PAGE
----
Dental health and disease in ancient Egypt

  title={Dental health and disease in ancient Egypt},
  author={Roger Forshaw},
In ancient Egypt the exceptionally dry climate together with the unique burial customs has resulted in the survival of large numbers of well-preserved skeletal and mummified remains. Examinations of these remains together with an analysis of the surviving documentary, archaeological and ethnographic evidence has enabled a detailed picture of the dental health of these ancient people to be revealed, perhaps more so than for any other civilisation in antiquity. In this, the first of two articles… 

Dentists, dentistry and dental diseases in ancient Egypt

The rationale and history of palaeodontology and palaeopathology is introduced which holistically blankets these two disciplines as a necessary science in human anthropology.


Dental pathology, in all its demeanours, is shown to have a direct and indirect effect on the demography of the population of ancient Egypt and how other dental diseases are closely related to wearing down of teeth is shown.

Paleohealth based on dental pathology and cribra orbitalia from the ancient Egyptian settlement of Qau

Overall, based on the Qau people in this data, it can be assumed that the health status was poor, the death rate of newborns, infants, and young children was high, and individuals exhibiting severe stress markers died before reaching adulthood.


The medical papyri's dental entries will demonstrate that dentists were mainly focussed on diagnoses and that the science was mostly pharmacopoeial in nature, providing pharmacotherapy and magical incantations.

A Ptolemaic mummy reveals evidence of invasive dentistry in ancient Egypt

An interproximal carious cavity packed with protective material is found in this Ptolemaic mummy, the second case of dental packing in the literature among ancient Egyptian mummies studied to date, and may indicate a common dental intervention performed by ancient Egyptians.


The teeth and skulls of two ancient Egyptian mummies, the ‘Two Brothers’ located in the Manchester Museum have recently been re-examined and analysis of the DNA from their molar teeth has shed some light on the longstanding question of the kinship of these two mummies.

Reduction of temporomandibular joint dislocation: an ancient technique that has stood the test of time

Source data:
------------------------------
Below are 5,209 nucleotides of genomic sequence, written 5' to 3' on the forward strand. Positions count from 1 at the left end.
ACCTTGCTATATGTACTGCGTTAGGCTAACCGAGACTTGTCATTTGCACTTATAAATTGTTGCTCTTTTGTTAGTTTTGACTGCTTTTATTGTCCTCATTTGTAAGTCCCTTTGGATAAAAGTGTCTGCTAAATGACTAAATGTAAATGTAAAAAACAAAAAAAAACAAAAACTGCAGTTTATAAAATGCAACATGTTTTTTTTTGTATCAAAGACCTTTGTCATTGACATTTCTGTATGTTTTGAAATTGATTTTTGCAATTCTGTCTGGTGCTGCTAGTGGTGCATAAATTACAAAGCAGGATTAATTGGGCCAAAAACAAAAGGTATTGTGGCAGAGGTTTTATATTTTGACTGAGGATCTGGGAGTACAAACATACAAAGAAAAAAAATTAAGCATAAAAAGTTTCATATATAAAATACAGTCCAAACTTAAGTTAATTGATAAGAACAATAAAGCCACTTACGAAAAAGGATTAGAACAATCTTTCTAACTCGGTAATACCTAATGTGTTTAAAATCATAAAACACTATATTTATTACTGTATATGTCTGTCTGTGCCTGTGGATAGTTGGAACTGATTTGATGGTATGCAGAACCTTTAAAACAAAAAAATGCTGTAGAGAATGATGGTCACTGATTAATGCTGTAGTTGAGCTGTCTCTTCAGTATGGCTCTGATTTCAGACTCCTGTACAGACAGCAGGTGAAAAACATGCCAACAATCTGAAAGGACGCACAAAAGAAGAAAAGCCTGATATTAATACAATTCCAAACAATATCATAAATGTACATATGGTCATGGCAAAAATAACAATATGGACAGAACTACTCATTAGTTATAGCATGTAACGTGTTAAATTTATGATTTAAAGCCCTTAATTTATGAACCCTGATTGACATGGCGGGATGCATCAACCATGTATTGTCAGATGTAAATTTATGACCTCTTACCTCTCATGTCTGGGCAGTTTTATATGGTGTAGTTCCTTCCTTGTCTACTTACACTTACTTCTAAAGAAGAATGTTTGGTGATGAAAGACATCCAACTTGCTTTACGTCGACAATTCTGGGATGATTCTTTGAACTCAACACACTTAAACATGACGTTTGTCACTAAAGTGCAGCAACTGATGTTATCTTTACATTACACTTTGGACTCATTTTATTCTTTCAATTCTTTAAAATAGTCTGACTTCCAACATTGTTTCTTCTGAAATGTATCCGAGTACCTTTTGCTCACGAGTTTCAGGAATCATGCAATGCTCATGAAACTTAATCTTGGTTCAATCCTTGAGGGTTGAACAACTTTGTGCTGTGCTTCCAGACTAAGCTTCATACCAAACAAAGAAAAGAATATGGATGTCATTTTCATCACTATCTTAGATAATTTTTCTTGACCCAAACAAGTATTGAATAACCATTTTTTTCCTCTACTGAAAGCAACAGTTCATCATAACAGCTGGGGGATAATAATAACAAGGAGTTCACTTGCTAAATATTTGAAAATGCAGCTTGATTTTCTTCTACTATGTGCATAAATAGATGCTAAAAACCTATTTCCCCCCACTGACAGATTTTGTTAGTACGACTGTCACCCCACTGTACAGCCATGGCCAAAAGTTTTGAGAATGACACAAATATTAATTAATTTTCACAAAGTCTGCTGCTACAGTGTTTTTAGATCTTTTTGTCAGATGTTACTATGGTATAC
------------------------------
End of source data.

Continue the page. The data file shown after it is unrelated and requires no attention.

Today, mandibular joint dislocation is probably not that common but to be included in an important ancient Egyptian treatise, predominately concerned with trauma to the head and neck, could suggest it was a more frequent occurrence in antiquity.

Task activity and tooth wear in a woman of ancient Egypt

The Two Brothers: an enlightening study of ancient Egyptian teeth

Analysis of the DNA from their molar teeth has been able to shed some light on the longstanding question of the kinship of the Two Brothers.



Dental health in ancient Egypt

  • J. Miller
  • Medicine
    Journal of Biological Research - Bollettino della Società Italiana di Biologia Sperimentale
  • 1970
The Ancient Egyptians suffered from devastating dental disease through the millennia and this may have caused premature mortality, and examples of caries, premature loss of teeth and abscesses will be shown.

Teeth and Bread in Ancient Egypt

  • F. Leek
  • Medicine
    The Journal of Egyptian archaeology
  • 1972
Examination of ancient skulls taken from cemeteries dating from pre-dynastic until Ptolemaic times reveals the fact that the fundamental cause of dental disease at that time was widely different from the origin of dental Disease in modern man.

The practice of dentistry in ancient Egypt

It is suggested that operative dental treatment if it did exist at all was extremely limited and the dental treatment that appears to have been provided was mainly restricted to pharmaceutical preparations that were either applied to the gingival and mucosal tissues or used as mouthwashes.

Observations on the Dental Pathology Seen in Ancient Egyptian Skulls

  • F. Leek
  • Medicine
    The Journal of the Dental Association of South Africa = Die Tydskrif van die Tandheelkundige Vereniging van Suid-Afrika
  • 1967
It is now recognized that examples of caries, the most prevalent disease of the teeth, existed in skulls of much earlier populations, and there is growing evidence that caries was not so uncommon even as far back as the upper Palaeolithic times.

The Practice of Dentistry in Ancient Egypt

  • F. Leek
  • Medicine
    The Journal of Egyptian archaeology
  • 1967
The examination of a selection of skulls of the New Kingdom shows clearly that the sufferer was indeed fortunate that only one tooth was affected and it is necessary to consider some aspects of dental pathology.

An Appraisal of the Skulls and Dentition of Ancient Egyptians, Highlighting the Pathology and Speculating on the Influence of Diet and Environment

The study aims to trace trends in dental health through this period and relate findings to documentary and archaeological evidence for changes in diet.

Periodontal disease in ancient populations.

The findings of the present study demonstrate that generalized horizontal periodontitis has been unusual and has not been responsible for tooth loss.